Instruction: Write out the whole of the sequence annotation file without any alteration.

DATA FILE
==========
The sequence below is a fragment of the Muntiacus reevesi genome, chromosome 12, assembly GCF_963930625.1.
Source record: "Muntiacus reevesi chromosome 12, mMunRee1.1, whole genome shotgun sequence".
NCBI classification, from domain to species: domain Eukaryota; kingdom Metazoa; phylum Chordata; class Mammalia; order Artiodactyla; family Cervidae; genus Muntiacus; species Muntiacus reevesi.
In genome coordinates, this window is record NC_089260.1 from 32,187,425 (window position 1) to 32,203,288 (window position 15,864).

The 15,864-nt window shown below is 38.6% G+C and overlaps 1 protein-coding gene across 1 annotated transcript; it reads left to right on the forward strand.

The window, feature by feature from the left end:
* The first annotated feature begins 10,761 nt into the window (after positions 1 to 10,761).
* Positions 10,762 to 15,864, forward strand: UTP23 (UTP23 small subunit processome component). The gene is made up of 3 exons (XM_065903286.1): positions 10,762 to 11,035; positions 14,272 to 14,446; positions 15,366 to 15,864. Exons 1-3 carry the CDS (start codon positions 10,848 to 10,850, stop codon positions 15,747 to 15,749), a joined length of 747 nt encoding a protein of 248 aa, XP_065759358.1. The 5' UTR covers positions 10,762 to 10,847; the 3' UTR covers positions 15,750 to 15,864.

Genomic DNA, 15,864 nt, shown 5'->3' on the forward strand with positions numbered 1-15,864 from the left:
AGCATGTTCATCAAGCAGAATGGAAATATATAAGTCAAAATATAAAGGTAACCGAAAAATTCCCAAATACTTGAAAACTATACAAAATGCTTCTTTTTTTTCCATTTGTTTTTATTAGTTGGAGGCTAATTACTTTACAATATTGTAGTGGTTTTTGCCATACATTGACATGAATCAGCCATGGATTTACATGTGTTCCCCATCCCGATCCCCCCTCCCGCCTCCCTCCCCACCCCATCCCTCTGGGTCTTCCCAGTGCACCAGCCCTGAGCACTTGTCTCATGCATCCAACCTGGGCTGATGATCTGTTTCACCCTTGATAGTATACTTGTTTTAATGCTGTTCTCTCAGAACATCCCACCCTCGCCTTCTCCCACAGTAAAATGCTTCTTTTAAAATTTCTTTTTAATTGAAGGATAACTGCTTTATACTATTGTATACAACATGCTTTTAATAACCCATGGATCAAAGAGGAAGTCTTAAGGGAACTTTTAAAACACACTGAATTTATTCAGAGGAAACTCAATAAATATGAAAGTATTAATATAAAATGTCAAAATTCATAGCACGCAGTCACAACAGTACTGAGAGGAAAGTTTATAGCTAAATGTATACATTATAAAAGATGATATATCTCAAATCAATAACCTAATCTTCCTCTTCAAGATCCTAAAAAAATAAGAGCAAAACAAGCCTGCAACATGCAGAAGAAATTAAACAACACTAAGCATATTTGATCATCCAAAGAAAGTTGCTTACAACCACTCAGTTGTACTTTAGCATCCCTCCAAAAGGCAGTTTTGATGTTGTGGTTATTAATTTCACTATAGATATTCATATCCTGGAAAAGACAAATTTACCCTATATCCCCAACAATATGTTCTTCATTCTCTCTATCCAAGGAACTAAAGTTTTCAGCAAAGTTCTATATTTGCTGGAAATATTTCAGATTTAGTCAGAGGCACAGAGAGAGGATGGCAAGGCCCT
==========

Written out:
The sequence below is a fragment of the Muntiacus reevesi genome, chromosome 12, assembly GCF_963930625.1.
Source record: "Muntiacus reevesi chromosome 12, mMunRee1.1, whole genome shotgun sequence".
NCBI classification, from domain to species: domain Eukaryota; kingdom Metazoa; phylum Chordata; class Mammalia; order Artiodactyla; family Cervidae; genus Muntiacus; species Muntiacus reevesi.
In genome coordinates, this window is record NC_089260.1 from 32,187,425 (window position 1) to 32,203,288 (window position 15,864).

The 15,864-nt window shown below is 38.6% G+C and overlaps 1 protein-coding gene across 1 annotated transcript; it reads left to right on the forward strand.

The window, feature by feature from the left end:
* The first annotated feature begins 10,761 nt into the window (after positions 1 to 10,761).
* Positions 10,762 to 15,864, forward strand: UTP23 (UTP23 small subunit processome component). The gene is made up of 3 exons (XM_065903286.1): positions 10,762 to 11,035; positions 14,272 to 14,446; positions 15,366 to 15,864. Exons 1-3 carry the CDS (start codon positions 10,848 to 10,850, stop codon positions 15,747 to 15,749), a joined length of 747 nt encoding a protein of 248 aa, XP_065759358.1. The 5' UTR covers positions 10,762 to 10,847; the 3' UTR covers positions 15,750 to 15,864.

Genomic DNA, 15,864 nt, shown 5'->3' on the forward strand with positions numbered 1-15,864 from the left:
AGCATGTTCATCAAGCAGAATGGAAATATATAAGTCAAAATATAAAGGTAACCGAAAAATTCCCAAATACTTGAAAACTATACAAAATGCTTCTTTTTTTTCCATTTGTTTTTATTAGTTGGAGGCTAATTACTTTACAATATTGTAGTGGTTTTTGCCATACATTGACATGAATCAGCCATGGATTTACATGTGTTCCCCATCCCGATCCCCCCTCCCGCCTCCCTCCCCACCCCATCCCTCTGGGTCTTCCCAGTGCACCAGCCCTGAGCACTTGTCTCATGCATCCAACCTGGGCTGATGATCTGTTTCACCCTTGATAGTATACTTGTTTTAATGCTGTTCTCTCAGAACATCCCACCCTCGCCTTCTCCCACAGTAAAATGCTTCTTTTAAAATTTCTTTTTAATTGAAGGATAACTGCTTTATACTATTGTATACAACATGCTTTTAATAACCCATGGATCAAAGAGGAAGTCTTAAGGGAACTTTTAAAACACACTGAATTTATTCAGAGGAAACTCAATAAATATGAAAGTATTAATATAAAATGTCAAAATTCATAGCACGCAGTCACAACAGTACTGAGAGGAAAGTTTATAGCTAAATGTATACATTATAAAAGATGATATATCTCAAATCAATAACCTAATCTTCCTCTTCAAGATCCTAAAAAAATAAGAGCAAAACAAGCCTGCAACATGCAGAAGAAATTAAACAACACTAAGCATATTTGATCATCCAAAGAAAGTTGCTTACAACCACTCAGTTGTACTTTAGCATCCCTCCAAAAGGCAGTTTTGATGTTGTGGTTATTAATTTCACTATAGATATTCATATCCTGGAAAAGACAAATTTACCCTATATCCCCAACAATATGTTCTTCATTCTCTCTATCCAAGGAACTAAAGTTTTCAGCAAAGTTCTATATTTGCTGGAAATATTTCAGATTTAGTCAGAGGCACAGAGAGAGGATGGCAAGGCCCT